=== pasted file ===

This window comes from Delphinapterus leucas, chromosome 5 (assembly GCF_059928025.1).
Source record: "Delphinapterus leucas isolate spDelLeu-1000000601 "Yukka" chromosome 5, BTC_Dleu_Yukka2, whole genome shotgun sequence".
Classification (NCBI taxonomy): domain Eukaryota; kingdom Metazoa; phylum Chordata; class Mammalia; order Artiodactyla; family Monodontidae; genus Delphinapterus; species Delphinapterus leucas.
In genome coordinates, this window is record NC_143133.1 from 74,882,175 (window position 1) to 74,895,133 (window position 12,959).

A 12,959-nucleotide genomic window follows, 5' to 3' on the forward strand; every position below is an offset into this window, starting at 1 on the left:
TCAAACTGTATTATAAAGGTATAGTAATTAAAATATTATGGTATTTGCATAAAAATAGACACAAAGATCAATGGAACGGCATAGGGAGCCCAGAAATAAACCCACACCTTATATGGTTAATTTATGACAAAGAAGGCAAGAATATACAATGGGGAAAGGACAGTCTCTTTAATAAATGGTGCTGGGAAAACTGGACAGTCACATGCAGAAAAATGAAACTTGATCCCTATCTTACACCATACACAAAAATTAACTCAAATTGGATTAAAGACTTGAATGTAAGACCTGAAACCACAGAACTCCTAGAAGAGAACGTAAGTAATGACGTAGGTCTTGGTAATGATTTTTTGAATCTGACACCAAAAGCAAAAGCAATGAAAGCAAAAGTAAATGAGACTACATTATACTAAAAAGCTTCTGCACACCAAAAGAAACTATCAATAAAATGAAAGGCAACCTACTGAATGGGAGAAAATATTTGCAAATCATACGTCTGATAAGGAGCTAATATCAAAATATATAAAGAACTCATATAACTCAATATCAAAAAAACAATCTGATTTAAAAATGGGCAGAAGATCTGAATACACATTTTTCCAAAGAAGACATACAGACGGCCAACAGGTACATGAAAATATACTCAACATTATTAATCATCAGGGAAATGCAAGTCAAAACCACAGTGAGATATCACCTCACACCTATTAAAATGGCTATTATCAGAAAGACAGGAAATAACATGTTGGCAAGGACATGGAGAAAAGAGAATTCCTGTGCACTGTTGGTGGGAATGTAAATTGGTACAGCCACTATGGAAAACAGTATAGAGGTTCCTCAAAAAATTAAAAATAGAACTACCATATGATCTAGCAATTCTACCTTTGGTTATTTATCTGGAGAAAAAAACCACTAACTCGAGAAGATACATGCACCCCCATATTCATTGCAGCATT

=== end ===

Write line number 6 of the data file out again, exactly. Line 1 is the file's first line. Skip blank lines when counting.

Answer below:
TCAAACTGTATTATAAAGGTATAGTAATTAAAATATTATGGTATTTGCATAAAAATAGACACAAAGATCAATGGAACGGCATAGGGAGCCCAGAAATAAACCCACACCTTATATGGTTAATTTATGACAAAGAAGGCAAGAATATACAATGGGGAAAGGACAGTCTCTTTAATAAATGGTGCTGGGAAAACTGGACAGTCACATGCAGAAAAATGAAACTTGATCCCTATCTTACACCATACACAAAAATTAACTCAAATTGGATTAAAGACTTGAATGTAAGACCTGAAACCACAGAACTCCTAGAAGAGAACGTAAGTAATGACGTAGGTCTTGGTAATGATTTTTTGAATCTGACACCAAAAGCAAAAGCAATGAAAGCAAAAGTAAATGAGACTACATTATACTAAAAAGCTTCTGCACACCAAAAGAAACTATCAATAAAATGAAAGGCAACCTACTGAATGGGAGAAAATATTTGCAAATCATACGTCTGATAAGGAGCTAATATCAAAATATATAAAGAACTCATATAACTCAATATCAAAAAAACAATCTGATTTAAAAATGGGCAGAAGATCTGAATACACATTTTTCCAAAGAAGACATACAGACGGCCAACAGGTACATGAAAATATACTCAACATTATTAATCATCAGGGAAATGCAAGTCAAAACCACAGTGAGATATCACCTCACACCTATTAAAATGGCTATTATCAGAAAGACAGGAAATAACATGTTGGCAAGGACATGGAGAAAAGAGAATTCCTGTGCACTGTTGGTGGGAATGTAAATTGGTACAGCCACTATGGAAAACAGTATAGAGGTTCCTCAAAAAATTAAAAATAGAACTACCATATGATCTAGCAATTCTACCTTTGGTTATTTATCTGGAGAAAAAAACCACTAACTCGAGAAGATACATGCACCCCCATATTCATTGCAGCATT